<p><strong>After a flash <a id="e4c." title="flood" href="http://environment.nationalgeographic.com/environment/natural-disasters/floods-profile">flood</a>, a damaged minivan leans against a tree at the Albert Pike Recreation Area in Langley, <a id="m.3m" title="Arkansas" href="http://travel.nationalgeographic.com/travel/united-states/arkansas-guide/">Arkansas</a> (see <a id="k3-5" title="map" href="http://maps.nationalgeographic.com/maps/map-machine#s=r&amp;c=33.73347670599253, -92.82623291015625&amp;z=8">map of the state's southwestern region</a>), on June 12.</strong></p><p>The vehicle was swept up and tossed around during the Arkansas flash flood, caused by the swelling of the Little Missouri River early on June 11. The flooding sent a wall of water rushing through the Ouachita Naitonal Forest early Friday, sweeping away campsites and cabins in the middle of the night, according to the AFP news service. (See <a id="ftjf" title="pictures of floods around the world." href="http://environment.nationalgeographic.com/environment/photos/floods-general/#utah-flood-road_419_600x450.jpg">pictures of floods around the world.</a>)</p><p>Rescue workers on Monday found the last victim in the river, bringing the death toll to 20.</p><p>Floodwaters rose as quickly as 8 feet (2.4 meters) per second—so fast that the currents peeled asphalt from the road and stripped bark from trees, according to news reports.</p>

Tossed by Flash Flood

After a flash flood, a damaged minivan leans against a tree at the Albert Pike Recreation Area in Langley, Arkansas (see map of the state's southwestern region), on June 12.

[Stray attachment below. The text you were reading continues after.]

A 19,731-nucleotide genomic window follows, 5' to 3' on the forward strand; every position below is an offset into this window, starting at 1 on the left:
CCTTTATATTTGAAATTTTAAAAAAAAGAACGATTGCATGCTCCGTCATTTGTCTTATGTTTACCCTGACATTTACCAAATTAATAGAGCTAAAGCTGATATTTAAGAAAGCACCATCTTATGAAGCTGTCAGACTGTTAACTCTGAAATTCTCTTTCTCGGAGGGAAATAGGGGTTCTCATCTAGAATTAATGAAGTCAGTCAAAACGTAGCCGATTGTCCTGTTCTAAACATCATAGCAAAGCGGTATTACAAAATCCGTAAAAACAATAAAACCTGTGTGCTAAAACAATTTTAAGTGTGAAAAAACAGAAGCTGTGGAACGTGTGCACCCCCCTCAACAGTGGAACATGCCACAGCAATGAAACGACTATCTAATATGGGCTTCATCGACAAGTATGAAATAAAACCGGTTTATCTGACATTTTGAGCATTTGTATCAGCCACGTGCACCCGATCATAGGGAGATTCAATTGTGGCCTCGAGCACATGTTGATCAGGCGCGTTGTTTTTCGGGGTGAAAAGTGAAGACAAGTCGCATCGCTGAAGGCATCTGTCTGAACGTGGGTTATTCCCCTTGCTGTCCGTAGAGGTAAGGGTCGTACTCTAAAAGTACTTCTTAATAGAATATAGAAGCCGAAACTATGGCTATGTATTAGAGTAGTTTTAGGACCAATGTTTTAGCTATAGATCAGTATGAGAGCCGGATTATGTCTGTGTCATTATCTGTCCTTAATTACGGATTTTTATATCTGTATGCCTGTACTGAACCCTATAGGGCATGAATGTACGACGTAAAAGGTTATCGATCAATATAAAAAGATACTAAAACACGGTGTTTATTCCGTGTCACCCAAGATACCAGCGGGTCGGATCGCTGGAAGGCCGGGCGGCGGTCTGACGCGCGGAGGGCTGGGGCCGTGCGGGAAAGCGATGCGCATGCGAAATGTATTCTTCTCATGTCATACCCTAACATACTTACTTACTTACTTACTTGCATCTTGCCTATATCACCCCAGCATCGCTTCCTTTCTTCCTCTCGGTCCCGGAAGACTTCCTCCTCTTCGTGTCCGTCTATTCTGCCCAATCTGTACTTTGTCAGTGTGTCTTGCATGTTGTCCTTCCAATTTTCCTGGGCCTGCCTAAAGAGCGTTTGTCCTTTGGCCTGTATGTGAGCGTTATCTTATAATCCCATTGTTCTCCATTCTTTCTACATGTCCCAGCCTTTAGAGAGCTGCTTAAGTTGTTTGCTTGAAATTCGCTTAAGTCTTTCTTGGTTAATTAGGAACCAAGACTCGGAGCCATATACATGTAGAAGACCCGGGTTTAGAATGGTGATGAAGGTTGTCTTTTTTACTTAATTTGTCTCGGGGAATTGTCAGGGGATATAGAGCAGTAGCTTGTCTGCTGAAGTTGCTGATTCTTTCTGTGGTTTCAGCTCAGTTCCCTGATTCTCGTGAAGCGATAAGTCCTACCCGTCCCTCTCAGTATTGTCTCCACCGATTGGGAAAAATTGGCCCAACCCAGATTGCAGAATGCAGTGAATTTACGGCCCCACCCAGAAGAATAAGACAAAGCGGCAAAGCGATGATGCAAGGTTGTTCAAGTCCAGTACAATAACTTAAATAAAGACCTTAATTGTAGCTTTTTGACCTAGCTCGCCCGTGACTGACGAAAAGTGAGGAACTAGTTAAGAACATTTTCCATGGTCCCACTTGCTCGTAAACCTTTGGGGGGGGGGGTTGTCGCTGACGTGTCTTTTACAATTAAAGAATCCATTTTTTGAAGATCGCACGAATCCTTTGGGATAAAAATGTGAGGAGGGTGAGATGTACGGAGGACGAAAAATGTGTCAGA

The vehicle was swept up and tossed around during the Arkansas flash flood, caused by the swelling of the Little Missouri River early on June 11. The flooding sent a wall of water rushing through the Ouachita Naitonal Forest early Friday, sweeping away campsites and cabins in the middle of the night, according to the AFP news service. (See pictures of floods around the world.)

Rescue workers on Monday found the last victim in the river, bringing the death toll to 20.

Floodwaters rose as quickly as 8 feet (2.4 meters) per second—so fast that the currents peeled asphalt from the road and stripped bark from trees, according to news reports.

Photograph by Mike Stone, Reuters

Pictures: Arkansas Flash Flood Aftermath

Flood-tossed RVs and mangled campsites were left behind after a flash flood ripped through a national forest in Arkansas last weekend, killing at least 20.

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